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2011 September 21, Wednesday
Gulf of Mexico -- Taylor Energy site and the Macondo "Prospect"

Rain and high seas have kept most boats and people near shore for the past week.  A brief break  and a lightning-free path from the tip of Louisiana southeastward about 85 miles sent a determined group of concerned citizens out to try to collect some of the fresh oil we've been documenting, with On Wings Of Care guiding their path.  The oil was exactly where it has been for the past several weeks, so the initial rendezvous point we gave them put them almost in the middle of it.  Once we arrived, a slight shift in position by less than a mile brought them to some serious ugly...

Here are the facts from today's observations.  It was dark and stormy, though seas were fairly calm. The lighting was as poor as it could be for video or photography.  But the oil is unmistakable.  

First, the Taylor Energy site, just 12 miles off shore from the tip of Louisiana's "Birds' Foot Delta", continues to leak chronically.  This is no small slick.  Today we noted an unmistakable sheen that extended two to three miles from west to east in a band at least 300 yards wide, and another band of sheen attached to that one at the west end that ran north-south at least 1.5 miles.  (For more details, see our transcribed Flight Log below.)  There were two working vessels there, at least one of which appeared to have divers or submersibles down.   Video and photos are below.  

NOTE:  Unless noted, no photos or video provided by On Wings Of Care are "photoshopped" or otherwise altered in any way that could degrade accurate interpretation of what we observed.







Second, in the Macondo prospect, about 65 miles east-southeast from shore, we saw long lines of sheen from northwest to southeast, and more heading eastward as far as we could see.  We followed them for several miles after we guided the collecting vessel to large patches of milky-rainbow sheen within the larger slicks.  Video and photos below.





  We've said about all we know to say about this still-bleeding wound here in the Gulf.  We just keep showing you where and what it is in hopes that you -- the human beings who are the only force who can protect the increasingly fragile marine environments of this planet -- will take this credible information and run the next leg of the race that seems to face humans, the race between sustainability and ruin, between stewardship and exploitation.   If not you, who?

Please take this information and use it to be constructive for the planet, for the lives of future generations of humans and wildlife and wetlands and nature in general! -- Bonny, On Wings Of Care

The "Intro" photos below show our flight map plus a photo of our aircraft GPS that depicts the weather we were staying just barely north of while out near the Macondo.  The photo over the water that almost looks black and white is what the lighting made everything look like out there today; even the southernmost shores of Louisiana looked barely green in today's light.

The following photos follow the chronological progression of today's flight.  

First the pogey-processing boat (six photos, gps waypoint 0018); here are photos and a video:

Then the vessels and rigs north of and near the Taylor Energy site (gps points 0019 and 0020):

Then the Taylor Energy slick:

Then some vessels --  the Sea Angel and the Lisa Ann (gps point 0024):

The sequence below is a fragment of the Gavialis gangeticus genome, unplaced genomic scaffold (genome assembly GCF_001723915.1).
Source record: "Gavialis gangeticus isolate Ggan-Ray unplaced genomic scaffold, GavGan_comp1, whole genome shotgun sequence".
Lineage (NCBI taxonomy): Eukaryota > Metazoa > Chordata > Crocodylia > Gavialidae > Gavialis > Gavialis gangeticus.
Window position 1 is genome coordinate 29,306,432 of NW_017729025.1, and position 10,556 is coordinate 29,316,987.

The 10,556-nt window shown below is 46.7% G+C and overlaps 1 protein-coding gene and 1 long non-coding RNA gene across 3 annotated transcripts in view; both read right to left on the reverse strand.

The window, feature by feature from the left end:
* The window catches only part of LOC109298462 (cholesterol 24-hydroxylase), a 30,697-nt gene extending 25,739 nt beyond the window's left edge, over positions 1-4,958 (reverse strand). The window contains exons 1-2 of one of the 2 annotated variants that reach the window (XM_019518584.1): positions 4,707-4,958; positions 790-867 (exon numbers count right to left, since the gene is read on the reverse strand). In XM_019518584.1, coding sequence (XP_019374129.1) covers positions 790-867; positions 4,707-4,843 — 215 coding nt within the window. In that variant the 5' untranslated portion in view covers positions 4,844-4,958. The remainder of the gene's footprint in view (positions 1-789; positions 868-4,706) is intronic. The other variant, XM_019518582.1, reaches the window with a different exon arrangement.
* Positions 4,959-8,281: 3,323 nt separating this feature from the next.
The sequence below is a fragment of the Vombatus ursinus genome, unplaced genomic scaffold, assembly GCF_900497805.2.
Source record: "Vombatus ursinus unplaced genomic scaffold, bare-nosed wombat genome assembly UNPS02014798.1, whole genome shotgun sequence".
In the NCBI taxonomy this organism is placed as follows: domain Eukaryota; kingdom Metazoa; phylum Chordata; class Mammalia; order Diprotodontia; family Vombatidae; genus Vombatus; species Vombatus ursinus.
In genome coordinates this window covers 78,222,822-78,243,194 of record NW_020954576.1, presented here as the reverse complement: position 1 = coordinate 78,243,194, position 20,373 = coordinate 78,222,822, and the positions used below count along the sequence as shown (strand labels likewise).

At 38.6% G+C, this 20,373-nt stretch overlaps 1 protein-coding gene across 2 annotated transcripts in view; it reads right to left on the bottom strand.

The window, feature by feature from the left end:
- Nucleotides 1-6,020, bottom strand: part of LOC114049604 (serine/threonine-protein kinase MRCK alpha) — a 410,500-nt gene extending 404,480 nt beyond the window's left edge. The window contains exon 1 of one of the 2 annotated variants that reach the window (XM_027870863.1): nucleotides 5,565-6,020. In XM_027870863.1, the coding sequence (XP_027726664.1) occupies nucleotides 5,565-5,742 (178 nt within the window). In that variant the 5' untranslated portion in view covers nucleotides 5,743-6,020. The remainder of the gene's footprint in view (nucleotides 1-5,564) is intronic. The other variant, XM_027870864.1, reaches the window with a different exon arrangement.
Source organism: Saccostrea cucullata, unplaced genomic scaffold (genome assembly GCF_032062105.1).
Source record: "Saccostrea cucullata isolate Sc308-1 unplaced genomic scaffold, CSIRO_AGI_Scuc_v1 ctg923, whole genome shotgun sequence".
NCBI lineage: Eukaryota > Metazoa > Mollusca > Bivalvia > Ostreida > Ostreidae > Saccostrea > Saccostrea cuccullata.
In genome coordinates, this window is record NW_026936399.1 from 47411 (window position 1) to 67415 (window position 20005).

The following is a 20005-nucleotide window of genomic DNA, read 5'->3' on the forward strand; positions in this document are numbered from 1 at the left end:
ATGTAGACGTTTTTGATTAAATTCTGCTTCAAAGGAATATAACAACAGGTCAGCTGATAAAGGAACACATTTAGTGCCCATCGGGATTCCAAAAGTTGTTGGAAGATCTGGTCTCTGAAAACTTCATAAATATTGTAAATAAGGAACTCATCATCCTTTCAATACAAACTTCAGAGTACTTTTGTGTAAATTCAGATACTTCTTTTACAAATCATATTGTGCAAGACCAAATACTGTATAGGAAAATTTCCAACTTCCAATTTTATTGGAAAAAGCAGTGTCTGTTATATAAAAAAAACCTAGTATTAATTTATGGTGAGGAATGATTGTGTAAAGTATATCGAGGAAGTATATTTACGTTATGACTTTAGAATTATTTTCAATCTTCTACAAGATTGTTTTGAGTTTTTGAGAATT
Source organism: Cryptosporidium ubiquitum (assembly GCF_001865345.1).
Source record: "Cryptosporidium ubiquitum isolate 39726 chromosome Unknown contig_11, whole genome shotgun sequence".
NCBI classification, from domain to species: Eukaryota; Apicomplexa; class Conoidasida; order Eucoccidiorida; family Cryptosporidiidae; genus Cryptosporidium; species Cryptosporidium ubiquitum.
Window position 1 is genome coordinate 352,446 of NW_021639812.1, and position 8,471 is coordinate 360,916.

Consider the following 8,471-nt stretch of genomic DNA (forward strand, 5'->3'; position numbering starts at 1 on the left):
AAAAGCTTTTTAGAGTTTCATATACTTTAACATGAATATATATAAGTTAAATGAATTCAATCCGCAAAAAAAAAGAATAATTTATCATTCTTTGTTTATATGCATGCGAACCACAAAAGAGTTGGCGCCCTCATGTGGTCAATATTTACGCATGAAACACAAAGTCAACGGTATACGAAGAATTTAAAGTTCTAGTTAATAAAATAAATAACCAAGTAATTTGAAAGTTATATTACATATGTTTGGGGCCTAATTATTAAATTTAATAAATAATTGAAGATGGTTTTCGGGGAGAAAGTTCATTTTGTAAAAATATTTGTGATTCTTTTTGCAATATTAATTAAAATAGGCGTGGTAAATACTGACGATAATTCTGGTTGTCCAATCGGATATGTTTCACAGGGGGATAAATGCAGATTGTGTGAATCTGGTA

Then the Macondo oil:

Then the rigs on the way home, and finally the Venice marina area:


20110921 - On Wings Of Care Gulf Flight Log - Taylor Energy and Macondo areas

Note: All lat/longs are in degrees and decimal minutes; all times are in UTC (Z =CDT + 0500).

0018: N29 32.246, W89 17.118, 1534Z. Pogey boat, processing. Dead fish carcasses everywhere, lots of birds feeding.

0019: N29 15.838, W89 06.594, 1546Z. Two vessels (about one mile apart, on our east and west), both with cranes -- for underwater work? The one on the west was using the crane to offload a supply boat. Boat name "John Michael E"

0020: N28 56.355, W89 00.017, 1601Z. nearing Taylor Energy site , yellow buoy, unmistakable sheen from west to east, and at its west end a N-S line about 1.5-nm long. 2-3 nm from west to east, at least 300 m wide (N-S). Working barge to the west with crane and looks like divers/submersibles down. From west beyond W89°, east to beyond W88°55'.

0021: N28 57.716, W89 01.610, 1612Z. Sheen continues, westward another 2 nm from here!

0022: N28 53.666, W88 59.945, 1615Z. This is where the N-S line began, we followed it southward to an orange buoy, it seemed to end just north of a platform at 0023.

0023: N28 51.775, W88 56.720, 1617Z. Platform ("Stone") just S of where the N-S part of the slick appears to end (or start?).

(no waypoint number): N28 54, W88 29.7: Old trawler "Sea Angel" (photo#3812).

0024: N28 54.111, W88 16.845, 1640Z. Long-liner (Vessel of Opportunity?), lots of orange buoys. "Lisa Ann"

All waypoints below are associated with oil seen in this area. Very long lines of sheen from NW-SE and also eastward. Some with milky and rainbow patches, others light surface sheen. Lighting VERY poor due to heavy cloud cover and precipitation all around us.

0025: N28 54.890, W88 14.792, 1642Z.

0026: N28 54.872, W88 14.351, 1651Z.
0027: N28 51.631, W88 07.584, 1719Z.

0028: N28 50.933, W88 05.850, 1720Z.

0029: N28 49.803, W88 03.843, 1722Z.

0030: N28 52.036, W88 03.253, 1724Z. Rig - BP MC127.

0031: N28 58.670, W88 37.365, 1748Z. Rig - VK989, plus supply boat "Inspiration"

0032: N29 04.868, W88 44.106, 1748Z. "Duplex" rigs - two connected to each other.

(no waypoint marked): 1759Z. Chevron platform, MainPass 313 (photo 3852)

0033: N29 11.447, W88 56.709, 1802Z. Rig was flaring.